Song of Despair, by Pablo Neruda

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From The Complete Memoirs, which was published last month by Farrar, Straus and Giroux.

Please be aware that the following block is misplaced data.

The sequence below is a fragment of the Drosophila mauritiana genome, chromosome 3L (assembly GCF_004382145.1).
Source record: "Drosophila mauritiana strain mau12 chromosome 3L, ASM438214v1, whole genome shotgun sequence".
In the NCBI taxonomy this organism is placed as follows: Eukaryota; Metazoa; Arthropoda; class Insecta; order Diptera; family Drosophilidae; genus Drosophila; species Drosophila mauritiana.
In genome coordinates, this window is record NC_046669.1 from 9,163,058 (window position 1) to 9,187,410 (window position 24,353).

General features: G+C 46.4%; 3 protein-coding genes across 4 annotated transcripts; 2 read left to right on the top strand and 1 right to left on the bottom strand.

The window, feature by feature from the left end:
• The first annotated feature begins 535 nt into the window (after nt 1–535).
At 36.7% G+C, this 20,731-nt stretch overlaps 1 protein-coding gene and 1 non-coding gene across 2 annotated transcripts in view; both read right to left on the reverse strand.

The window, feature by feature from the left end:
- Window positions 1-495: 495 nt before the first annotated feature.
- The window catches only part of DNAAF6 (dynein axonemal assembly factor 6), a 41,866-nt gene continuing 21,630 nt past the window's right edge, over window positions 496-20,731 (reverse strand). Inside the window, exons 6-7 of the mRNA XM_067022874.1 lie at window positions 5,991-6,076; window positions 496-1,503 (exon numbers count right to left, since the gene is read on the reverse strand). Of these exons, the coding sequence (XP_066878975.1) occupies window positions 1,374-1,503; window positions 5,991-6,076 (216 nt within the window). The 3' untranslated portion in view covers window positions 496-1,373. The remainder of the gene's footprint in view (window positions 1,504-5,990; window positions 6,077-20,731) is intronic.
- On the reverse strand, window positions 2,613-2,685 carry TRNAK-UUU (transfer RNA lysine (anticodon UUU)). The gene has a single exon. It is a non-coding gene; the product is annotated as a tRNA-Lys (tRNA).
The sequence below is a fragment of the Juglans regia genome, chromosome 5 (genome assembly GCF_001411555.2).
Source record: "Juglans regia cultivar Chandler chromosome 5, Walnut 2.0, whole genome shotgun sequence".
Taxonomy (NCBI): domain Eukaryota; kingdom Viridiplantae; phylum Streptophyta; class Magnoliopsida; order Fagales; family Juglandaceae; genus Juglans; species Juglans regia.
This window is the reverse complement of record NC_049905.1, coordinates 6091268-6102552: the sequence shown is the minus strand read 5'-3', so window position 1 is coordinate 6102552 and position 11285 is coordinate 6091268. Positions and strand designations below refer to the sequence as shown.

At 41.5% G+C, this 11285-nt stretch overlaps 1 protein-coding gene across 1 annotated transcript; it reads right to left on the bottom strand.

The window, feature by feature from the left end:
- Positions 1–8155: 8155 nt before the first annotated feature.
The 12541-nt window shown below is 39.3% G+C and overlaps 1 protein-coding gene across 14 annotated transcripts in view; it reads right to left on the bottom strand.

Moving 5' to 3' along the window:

In recent days, attacks on my ideas and my poetry have multiplied. Within and outside of Chile, more than one professional Anti-Nerudist has appeared. As concerns my poetry, no debate is possible. It came from the damp woodlands of Temuco to sing like the rain on the roofs in Cautín. Let it defend itself with its song alone. If they beat it with a club, if they spit in its eyes, if they drag it through the filthy street by its hair—let it sing, and let the neighbors come out on their balconies to hear the voice of my song of rain and struggle, of people and plants, of salads and onions. I will never be seen taking to the streets or the broadsheets to defend my poetry. I will spare neither adjectives nor blows for whoever thinks me a bad, a dreadful, an unbearable poet. The carpenter doesn’t fight for his trusses, doesn’t write to the papers to proclaim the supremacy of his crossbeams or the grandiose style of the chair he’s woven out of bulrush. No one can fight morally for his nose or his feet, his teeth or his hair.

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